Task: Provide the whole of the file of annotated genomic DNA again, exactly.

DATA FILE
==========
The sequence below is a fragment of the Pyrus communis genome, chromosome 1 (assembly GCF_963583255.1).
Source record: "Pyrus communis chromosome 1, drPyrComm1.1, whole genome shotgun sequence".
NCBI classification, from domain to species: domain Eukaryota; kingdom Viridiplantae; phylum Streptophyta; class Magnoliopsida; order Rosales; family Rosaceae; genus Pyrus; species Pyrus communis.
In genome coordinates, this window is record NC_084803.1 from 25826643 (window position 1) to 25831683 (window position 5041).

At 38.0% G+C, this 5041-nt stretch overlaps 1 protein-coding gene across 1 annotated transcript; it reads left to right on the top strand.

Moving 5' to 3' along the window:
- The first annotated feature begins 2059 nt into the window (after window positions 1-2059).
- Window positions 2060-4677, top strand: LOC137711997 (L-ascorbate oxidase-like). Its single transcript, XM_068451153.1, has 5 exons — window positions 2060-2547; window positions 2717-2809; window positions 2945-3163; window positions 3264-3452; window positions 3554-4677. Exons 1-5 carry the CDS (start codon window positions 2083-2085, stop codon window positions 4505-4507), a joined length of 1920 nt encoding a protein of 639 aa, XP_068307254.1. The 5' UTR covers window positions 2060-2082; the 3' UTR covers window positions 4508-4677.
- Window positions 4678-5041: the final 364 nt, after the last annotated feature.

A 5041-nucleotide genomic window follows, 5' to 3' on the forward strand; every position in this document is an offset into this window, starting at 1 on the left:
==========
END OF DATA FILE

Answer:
The sequence below is a fragment of the Pyrus communis genome, chromosome 1 (assembly GCF_963583255.1).
Source record: "Pyrus communis chromosome 1, drPyrComm1.1, whole genome shotgun sequence".
NCBI classification, from domain to species: domain Eukaryota; kingdom Viridiplantae; phylum Streptophyta; class Magnoliopsida; order Rosales; family Rosaceae; genus Pyrus; species Pyrus communis.
In genome coordinates, this window is record NC_084803.1 from 25826643 (window position 1) to 25831683 (window position 5041).

At 38.0% G+C, this 5041-nt stretch overlaps 1 protein-coding gene across 1 annotated transcript; it reads left to right on the top strand.

Moving 5' to 3' along the window:
- The first annotated feature begins 2059 nt into the window (after window positions 1-2059).
- Window positions 2060-4677, top strand: LOC137711997 (L-ascorbate oxidase-like). Its single transcript, XM_068451153.1, has 5 exons — window positions 2060-2547; window positions 2717-2809; window positions 2945-3163; window positions 3264-3452; window positions 3554-4677. Exons 1-5 carry the CDS (start codon window positions 2083-2085, stop codon window positions 4505-4507), a joined length of 1920 nt encoding a protein of 639 aa, XP_068307254.1. The 5' UTR covers window positions 2060-2082; the 3' UTR covers window positions 4508-4677.
- Window positions 4678-5041: the final 364 nt, after the last annotated feature.

A 5041-nucleotide genomic window follows, 5' to 3' on the forward strand; every position in this document is an offset into this window, starting at 1 on the left: